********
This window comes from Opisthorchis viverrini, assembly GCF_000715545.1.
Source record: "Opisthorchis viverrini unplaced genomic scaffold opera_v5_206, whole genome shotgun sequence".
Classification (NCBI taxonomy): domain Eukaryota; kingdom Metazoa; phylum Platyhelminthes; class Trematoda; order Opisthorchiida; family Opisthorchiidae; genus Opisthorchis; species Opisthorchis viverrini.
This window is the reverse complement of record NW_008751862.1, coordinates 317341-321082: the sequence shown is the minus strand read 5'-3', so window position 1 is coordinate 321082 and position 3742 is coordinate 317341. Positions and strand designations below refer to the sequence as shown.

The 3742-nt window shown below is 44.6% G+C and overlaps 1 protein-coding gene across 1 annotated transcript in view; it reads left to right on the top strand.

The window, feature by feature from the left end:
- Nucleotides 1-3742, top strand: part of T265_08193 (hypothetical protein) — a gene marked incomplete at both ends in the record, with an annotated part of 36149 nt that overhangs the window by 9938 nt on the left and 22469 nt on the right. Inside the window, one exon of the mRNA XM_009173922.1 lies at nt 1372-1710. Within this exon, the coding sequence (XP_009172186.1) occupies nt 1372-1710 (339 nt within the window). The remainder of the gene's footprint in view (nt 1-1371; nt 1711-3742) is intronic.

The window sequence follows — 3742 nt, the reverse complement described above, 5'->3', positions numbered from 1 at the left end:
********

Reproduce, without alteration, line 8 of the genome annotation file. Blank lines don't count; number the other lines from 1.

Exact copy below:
The window sequence follows — 3742 nt, the reverse complement described above, 5'->3', positions numbered from 1 at the left end: